The ‘separation of church and state’ and ‘religious persecution’

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By: Renee Nal | New Zeal

Thomas Jefferson asked for the "the following inscription, & not a word more" on his tombstone: Here was buried Thomas Jefferson Author of the Declaration of American Independence of the Statute of Virginia for religious freedom & Father of the University of Virginia

Thomas Jefferson asked specifically for the “the following inscription, & not a word more” on his tombstone: “Here was buried Thomas Jefferson, Author of the Declaration of American Independence of the Statute of Virginia for religious freedom & Father of the University of Virginia”

“That religion, or the duty which we owe to our Creator, and the manner of discharging it, can be directed only by reason and conviction, not by force or violence; and therefore all men are equally entitled to the free exercise of religion, according to the dictates of conscience; and that it is the mutual duty of all to practise Christian forbearance, love, and charity toward each other.” – The Virginia Declaration of Rights, adopted by the Virginia Constitutional Convention on June 12, 1776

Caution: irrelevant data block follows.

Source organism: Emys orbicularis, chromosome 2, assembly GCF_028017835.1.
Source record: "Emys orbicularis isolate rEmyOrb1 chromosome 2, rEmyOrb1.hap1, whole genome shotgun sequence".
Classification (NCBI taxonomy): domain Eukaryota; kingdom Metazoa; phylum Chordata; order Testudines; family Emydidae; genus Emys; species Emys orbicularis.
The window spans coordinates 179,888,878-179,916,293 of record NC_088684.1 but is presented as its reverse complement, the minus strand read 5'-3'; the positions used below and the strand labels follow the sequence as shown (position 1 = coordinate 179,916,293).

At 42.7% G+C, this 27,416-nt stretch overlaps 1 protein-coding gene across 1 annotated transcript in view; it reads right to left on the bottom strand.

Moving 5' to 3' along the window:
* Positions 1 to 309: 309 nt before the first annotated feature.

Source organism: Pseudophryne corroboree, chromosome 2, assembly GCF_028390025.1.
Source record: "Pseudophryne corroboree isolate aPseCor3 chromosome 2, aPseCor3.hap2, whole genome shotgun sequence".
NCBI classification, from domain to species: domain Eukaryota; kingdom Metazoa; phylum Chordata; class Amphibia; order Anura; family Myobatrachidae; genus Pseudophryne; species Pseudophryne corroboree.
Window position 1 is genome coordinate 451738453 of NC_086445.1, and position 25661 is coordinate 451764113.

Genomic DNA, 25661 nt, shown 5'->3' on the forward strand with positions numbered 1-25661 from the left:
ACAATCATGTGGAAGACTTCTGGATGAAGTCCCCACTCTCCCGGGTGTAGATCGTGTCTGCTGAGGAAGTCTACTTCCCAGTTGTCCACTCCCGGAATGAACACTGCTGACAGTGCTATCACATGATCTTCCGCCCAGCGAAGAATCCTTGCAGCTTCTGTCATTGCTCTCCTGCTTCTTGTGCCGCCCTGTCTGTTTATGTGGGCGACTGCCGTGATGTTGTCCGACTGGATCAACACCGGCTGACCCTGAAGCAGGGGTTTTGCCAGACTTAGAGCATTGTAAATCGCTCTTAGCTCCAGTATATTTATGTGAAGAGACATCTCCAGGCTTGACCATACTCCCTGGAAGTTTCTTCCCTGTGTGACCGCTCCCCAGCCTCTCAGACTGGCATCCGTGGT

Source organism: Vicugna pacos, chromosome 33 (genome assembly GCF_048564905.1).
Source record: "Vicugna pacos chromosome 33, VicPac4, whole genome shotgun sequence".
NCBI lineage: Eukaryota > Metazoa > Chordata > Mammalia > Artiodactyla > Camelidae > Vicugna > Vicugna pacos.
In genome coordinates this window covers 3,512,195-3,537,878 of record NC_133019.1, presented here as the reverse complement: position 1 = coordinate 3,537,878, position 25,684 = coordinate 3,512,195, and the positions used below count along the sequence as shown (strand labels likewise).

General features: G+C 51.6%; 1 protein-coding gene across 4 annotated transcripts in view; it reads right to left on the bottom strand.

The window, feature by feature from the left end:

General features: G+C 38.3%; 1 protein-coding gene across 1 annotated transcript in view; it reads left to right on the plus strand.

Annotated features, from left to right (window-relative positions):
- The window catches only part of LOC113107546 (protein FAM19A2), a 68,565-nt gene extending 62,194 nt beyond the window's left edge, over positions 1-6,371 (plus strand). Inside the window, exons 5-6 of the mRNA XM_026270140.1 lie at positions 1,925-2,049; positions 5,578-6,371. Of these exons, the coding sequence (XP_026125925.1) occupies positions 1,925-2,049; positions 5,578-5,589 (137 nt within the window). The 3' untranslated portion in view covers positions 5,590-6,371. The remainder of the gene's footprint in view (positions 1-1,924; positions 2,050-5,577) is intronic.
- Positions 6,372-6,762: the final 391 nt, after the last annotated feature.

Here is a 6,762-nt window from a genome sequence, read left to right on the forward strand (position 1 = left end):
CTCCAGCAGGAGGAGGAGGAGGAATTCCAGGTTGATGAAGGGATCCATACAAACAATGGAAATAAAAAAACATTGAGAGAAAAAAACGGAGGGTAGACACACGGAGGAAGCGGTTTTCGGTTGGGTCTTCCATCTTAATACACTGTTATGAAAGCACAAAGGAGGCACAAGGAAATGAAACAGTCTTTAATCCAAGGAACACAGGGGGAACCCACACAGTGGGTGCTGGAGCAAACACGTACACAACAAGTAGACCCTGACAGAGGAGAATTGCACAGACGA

The founding fathers believed in religious freedom, not religious suppression and persecution. The Library of Congress confirms that “the great majority left Europe [to come to America] to worship God in the way they believed to be correct.” In Europe, “majority religious groups who controlled political power punished dissenters in their midst.” The “New England colonies, New Jersey, Pennsylvania, and Maryland,” the article continued, “were conceived and established as ‘plantations of religion.'”

While most of the founding fathers were undeniably deeply religious, they also wanted to ensure that the federal government would impose “no law respecting an establishment of religion, or prohibiting the free exercise thereof.”

It is quite unfathomable that their intent has been somehow interpreted over time to mean that all semblance of religion should be removed from the public square. That action, one could reasonably conclude, is suppression of religion, or “prohibiting the free exercise” of religion.

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